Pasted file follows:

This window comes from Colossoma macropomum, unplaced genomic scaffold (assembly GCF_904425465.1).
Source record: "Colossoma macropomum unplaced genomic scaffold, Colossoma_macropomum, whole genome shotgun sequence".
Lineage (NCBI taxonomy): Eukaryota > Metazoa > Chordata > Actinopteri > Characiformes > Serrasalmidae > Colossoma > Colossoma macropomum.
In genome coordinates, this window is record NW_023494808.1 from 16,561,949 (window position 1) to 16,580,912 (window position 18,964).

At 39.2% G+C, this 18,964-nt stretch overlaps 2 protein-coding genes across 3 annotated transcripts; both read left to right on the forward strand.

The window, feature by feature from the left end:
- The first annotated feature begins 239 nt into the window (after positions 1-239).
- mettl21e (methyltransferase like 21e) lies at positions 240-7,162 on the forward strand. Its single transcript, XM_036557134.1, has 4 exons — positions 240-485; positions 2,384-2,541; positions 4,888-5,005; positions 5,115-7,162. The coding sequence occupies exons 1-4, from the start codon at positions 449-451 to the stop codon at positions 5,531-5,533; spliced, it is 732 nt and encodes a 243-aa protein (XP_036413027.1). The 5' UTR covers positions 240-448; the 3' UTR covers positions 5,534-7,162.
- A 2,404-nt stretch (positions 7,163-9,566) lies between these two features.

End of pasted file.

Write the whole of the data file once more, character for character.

This window comes from Colossoma macropomum, unplaced genomic scaffold (assembly GCF_904425465.1).
Source record: "Colossoma macropomum unplaced genomic scaffold, Colossoma_macropomum, whole genome shotgun sequence".
Lineage (NCBI taxonomy): Eukaryota > Metazoa > Chordata > Actinopteri > Characiformes > Serrasalmidae > Colossoma > Colossoma macropomum.
In genome coordinates, this window is record NW_023494808.1 from 16,561,949 (window position 1) to 16,580,912 (window position 18,964).

At 39.2% G+C, this 18,964-nt stretch overlaps 2 protein-coding genes across 3 annotated transcripts; both read left to right on the forward strand.

The window, feature by feature from the left end:
- The first annotated feature begins 239 nt into the window (after positions 1-239).
- mettl21e (methyltransferase like 21e) lies at positions 240-7,162 on the forward strand. Its single transcript, XM_036557134.1, has 4 exons — positions 240-485; positions 2,384-2,541; positions 4,888-5,005; positions 5,115-7,162. The coding sequence occupies exons 1-4, from the start codon at positions 449-451 to the stop codon at positions 5,531-5,533; spliced, it is 732 nt and encodes a 243-aa protein (XP_036413027.1). The 5' UTR covers positions 240-448; the 3' UTR covers positions 5,534-7,162.
- A 2,404-nt stretch (positions 7,163-9,566) lies between these two features.